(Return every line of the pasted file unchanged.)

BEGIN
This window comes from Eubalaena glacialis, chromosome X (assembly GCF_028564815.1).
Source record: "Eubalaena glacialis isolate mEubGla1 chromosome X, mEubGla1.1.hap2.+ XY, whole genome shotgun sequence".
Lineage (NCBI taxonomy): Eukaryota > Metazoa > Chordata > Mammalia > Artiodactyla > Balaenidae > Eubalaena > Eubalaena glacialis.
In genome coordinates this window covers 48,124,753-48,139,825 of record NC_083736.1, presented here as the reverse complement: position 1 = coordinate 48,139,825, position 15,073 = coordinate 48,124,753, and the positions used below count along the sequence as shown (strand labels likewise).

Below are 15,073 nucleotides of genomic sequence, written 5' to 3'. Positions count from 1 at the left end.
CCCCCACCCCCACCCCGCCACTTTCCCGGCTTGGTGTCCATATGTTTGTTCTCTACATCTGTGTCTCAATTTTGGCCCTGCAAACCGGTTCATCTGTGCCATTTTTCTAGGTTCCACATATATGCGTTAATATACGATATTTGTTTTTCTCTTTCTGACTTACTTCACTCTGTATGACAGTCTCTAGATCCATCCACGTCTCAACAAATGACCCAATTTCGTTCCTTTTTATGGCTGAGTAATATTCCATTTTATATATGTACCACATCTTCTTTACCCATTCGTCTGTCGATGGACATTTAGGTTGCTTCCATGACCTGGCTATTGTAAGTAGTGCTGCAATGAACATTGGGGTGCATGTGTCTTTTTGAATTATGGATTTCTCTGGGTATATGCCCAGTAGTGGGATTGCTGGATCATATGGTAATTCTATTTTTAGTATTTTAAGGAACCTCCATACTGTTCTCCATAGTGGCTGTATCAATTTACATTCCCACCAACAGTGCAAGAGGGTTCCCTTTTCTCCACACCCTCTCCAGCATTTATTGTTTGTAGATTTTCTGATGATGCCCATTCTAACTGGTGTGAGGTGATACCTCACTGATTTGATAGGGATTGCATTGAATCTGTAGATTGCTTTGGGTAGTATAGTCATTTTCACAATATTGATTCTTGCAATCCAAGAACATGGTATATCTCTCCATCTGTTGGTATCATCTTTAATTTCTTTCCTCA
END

This window comes from Eubalaena glacialis, chromosome X (assembly GCF_028564815.1).
Source record: "Eubalaena glacialis isolate mEubGla1 chromosome X, mEubGla1.1.hap2.+ XY, whole genome shotgun sequence".
Lineage (NCBI taxonomy): Eukaryota > Metazoa > Chordata > Mammalia > Artiodactyla > Balaenidae > Eubalaena > Eubalaena glacialis.
In genome coordinates this window covers 48,124,753-48,139,825 of record NC_083736.1, presented here as the reverse complement: position 1 = coordinate 48,139,825, position 15,073 = coordinate 48,124,753, and the positions used below count along the sequence as shown (strand labels likewise).

Below are 15,073 nucleotides of genomic sequence, written 5' to 3'. Positions count from 1 at the left end.
CCCCCACCCCCACCCCGCCACTTTCCCGGCTTGGTGTCCATATGTTTGTTCTCTACATCTGTGTCTCAATTTTGGCCCTGCAAACCGGTTCATCTGTGCCATTTTTCTAGGTTCCACATATATGCGTTAATATACGATATTTGTTTTTCTCTTTCTGACTTACTTCACTCTGTATGACAGTCTCTAGATCCATCCACGTCTCAACAAATGACCCAATTTCGTTCCTTTTTATGGCTGAGTAATATTCCATTTTATATATGTACCACATCTTCTTTACCCATTCGTCTGTCGATGGACATTTAGGTTGCTTCCATGACCTGGCTATTGTAAGTAGTGCTGCAATGAACATTGGGGTGCATGTGTCTTTTTGAATTATGGATTTCTCTGGGTATATGCCCAGTAGTGGGATTGCTGGATCATATGGTAATTCTATTTTTAGTATTTTAAGGAACCTCCATACTGTTCTCCATAGTGGCTGTATCAATTTACATTCCCACCAACAGTGCAAGAGGGTTCCCTTTTCTCCACACCCTCTCCAGCATTTATTGTTTGTAGATTTTCTGATGATGCCCATTCTAACTGGTGTGAGGTGATACCTCACTGATTTGATAGGGATTGCATTGAATCTGTAGATTGCTTTGGGTAGTATAGTCATTTTCACAATATTGATTCTTGCAATCCAAGAACATGGTATATCTCTCCATCTGTTGGTATCATCTTTAATTTCTTTCCTCA